An enormous amount of energy is used for big events like the Super Bowl, as tens of thousands of people travel to attend the event, and hotels, stadiums and other facilities ramp up their energy use to accommodate the crowds. This year’s Super Bowl, however, promises to tread more lightly, thanks to a partnership between C2ES, Entergy and the Super Bowl XLVII Host Committee.
I went to Disney World over the holidays. Among other things, I got to revisit the Universe of Energy at Epcot Center. There’s a lot to like about this attraction, but I’d like to challenge Disney to do better.
An estimated 111 million people across the United States watched at least part of last year's Super Bowl between the New York Giants and the New England Patriots. It was the most-watched event in U.S. TV history.
For those of us seeking to engage the public in the work of building a clean-energy future, sporting events offer a unique opportunity to reach the public. This year, for example, C2ES has teamed up with Entergy Corporation and the New Orleans Super Bowl XLVII Host Committee to launch a fun, environment-themed website and contest for NFL fans.
Despite some modest steps forward, the UN Climate Change Conference in Doha was a reminder of the slow-paced nature of international negotiations. Annual conferences like these aim to achieve international agreement on reducing the man-made emissions causing climate change, but 20 years after the launch of the U.N. climate process, global emissions continue to rise.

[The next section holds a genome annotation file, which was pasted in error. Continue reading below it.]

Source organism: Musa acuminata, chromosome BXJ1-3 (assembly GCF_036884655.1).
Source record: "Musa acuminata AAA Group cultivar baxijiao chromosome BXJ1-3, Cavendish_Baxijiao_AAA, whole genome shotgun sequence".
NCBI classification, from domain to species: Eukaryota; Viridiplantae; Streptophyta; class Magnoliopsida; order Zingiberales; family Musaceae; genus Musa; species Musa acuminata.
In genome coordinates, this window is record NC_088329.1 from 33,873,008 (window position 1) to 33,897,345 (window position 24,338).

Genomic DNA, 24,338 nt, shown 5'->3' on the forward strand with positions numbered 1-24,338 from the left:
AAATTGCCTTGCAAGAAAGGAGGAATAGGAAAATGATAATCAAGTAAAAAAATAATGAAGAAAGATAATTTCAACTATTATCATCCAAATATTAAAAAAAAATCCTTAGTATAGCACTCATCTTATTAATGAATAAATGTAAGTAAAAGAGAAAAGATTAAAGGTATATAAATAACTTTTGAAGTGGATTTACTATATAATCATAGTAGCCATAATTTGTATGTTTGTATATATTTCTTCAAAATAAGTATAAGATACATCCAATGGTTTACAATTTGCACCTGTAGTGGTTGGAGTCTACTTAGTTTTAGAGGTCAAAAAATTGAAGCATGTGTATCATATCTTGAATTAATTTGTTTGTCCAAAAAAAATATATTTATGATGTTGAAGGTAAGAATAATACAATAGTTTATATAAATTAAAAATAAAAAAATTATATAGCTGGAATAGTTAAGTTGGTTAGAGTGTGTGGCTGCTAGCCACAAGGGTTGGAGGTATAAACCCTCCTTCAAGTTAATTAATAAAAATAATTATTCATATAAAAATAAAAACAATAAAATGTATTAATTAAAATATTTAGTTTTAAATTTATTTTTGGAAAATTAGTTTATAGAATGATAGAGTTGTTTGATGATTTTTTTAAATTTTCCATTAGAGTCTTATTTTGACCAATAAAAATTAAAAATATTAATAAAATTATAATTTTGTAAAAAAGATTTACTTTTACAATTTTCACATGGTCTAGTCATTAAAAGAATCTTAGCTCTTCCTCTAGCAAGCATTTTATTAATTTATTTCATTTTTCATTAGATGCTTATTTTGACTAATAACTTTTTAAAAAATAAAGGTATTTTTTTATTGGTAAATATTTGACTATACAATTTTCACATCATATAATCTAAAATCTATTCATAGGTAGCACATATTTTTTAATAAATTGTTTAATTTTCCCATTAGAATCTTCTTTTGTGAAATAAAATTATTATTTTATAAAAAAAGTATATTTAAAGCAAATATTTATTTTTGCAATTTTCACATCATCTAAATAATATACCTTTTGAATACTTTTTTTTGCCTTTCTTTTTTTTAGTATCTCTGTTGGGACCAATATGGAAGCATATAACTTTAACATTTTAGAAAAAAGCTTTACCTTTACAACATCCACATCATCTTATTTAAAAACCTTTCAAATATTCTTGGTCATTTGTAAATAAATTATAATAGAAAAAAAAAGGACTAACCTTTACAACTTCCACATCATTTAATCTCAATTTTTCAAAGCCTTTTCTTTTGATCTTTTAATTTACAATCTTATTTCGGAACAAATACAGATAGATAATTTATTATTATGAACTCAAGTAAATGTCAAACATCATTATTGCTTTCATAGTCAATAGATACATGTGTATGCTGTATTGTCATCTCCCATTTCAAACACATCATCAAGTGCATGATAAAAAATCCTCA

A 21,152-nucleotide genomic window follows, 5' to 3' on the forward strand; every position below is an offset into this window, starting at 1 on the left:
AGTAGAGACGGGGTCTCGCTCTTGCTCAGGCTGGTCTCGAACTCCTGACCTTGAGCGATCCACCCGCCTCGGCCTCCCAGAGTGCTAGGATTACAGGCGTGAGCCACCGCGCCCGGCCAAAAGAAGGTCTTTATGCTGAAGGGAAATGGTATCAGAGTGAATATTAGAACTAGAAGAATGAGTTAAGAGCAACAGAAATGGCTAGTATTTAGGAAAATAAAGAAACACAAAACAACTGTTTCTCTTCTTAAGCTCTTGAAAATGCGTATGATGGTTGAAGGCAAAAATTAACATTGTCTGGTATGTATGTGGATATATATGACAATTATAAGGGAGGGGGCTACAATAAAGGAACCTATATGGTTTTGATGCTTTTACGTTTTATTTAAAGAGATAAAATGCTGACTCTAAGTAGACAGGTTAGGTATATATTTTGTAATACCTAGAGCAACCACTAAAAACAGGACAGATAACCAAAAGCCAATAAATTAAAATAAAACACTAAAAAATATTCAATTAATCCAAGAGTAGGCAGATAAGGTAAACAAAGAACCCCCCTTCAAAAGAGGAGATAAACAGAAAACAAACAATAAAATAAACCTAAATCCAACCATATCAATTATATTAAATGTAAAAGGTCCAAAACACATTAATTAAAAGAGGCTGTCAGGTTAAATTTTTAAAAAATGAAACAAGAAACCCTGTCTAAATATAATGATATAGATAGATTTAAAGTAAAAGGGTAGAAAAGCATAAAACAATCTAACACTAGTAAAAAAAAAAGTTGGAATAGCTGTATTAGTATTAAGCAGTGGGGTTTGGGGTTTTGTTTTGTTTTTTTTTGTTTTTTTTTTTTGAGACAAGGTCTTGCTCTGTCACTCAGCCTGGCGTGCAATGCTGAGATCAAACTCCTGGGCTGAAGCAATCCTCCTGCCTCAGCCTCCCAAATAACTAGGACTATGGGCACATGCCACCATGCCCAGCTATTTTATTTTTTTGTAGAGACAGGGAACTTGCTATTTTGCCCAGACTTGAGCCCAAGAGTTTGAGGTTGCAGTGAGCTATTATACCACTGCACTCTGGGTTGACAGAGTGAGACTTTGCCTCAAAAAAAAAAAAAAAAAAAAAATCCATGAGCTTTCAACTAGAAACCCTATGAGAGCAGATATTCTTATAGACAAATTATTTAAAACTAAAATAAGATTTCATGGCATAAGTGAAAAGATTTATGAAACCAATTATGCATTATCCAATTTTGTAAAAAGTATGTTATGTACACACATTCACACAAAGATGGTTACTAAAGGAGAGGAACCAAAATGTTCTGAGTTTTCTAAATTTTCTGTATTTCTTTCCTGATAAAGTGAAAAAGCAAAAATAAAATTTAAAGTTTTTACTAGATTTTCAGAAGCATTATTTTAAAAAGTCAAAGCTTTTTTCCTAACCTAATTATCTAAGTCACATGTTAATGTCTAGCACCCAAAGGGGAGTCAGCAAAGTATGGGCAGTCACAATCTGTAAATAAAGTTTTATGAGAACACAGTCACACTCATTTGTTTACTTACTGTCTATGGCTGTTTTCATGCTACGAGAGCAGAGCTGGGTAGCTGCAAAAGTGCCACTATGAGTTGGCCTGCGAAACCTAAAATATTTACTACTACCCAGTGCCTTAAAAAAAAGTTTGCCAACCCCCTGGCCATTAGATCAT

Progress is being made at the domestic level, however, and in many cases, the policy of choice is emissions trading. One of the major challenges going forward is linking these emerging trading systems to achieve the efficiencies of an integrated global greenhouse gas market. The European Union and Australia have announced plans to link their trading systems, and California and Quebec are working toward linking theirs.
With the latest round of international climate change talks underway in Doha this week, it’s a good time to check in on the United States’ pledge, made three years in Copenhagen, to reduce greenhouse gas emissions 17 percent below 2005 levels by 2020. Are we on track to meet that?
The short answer: Not yet. But projections depend on assumptions, so let’s look at a few recent projections.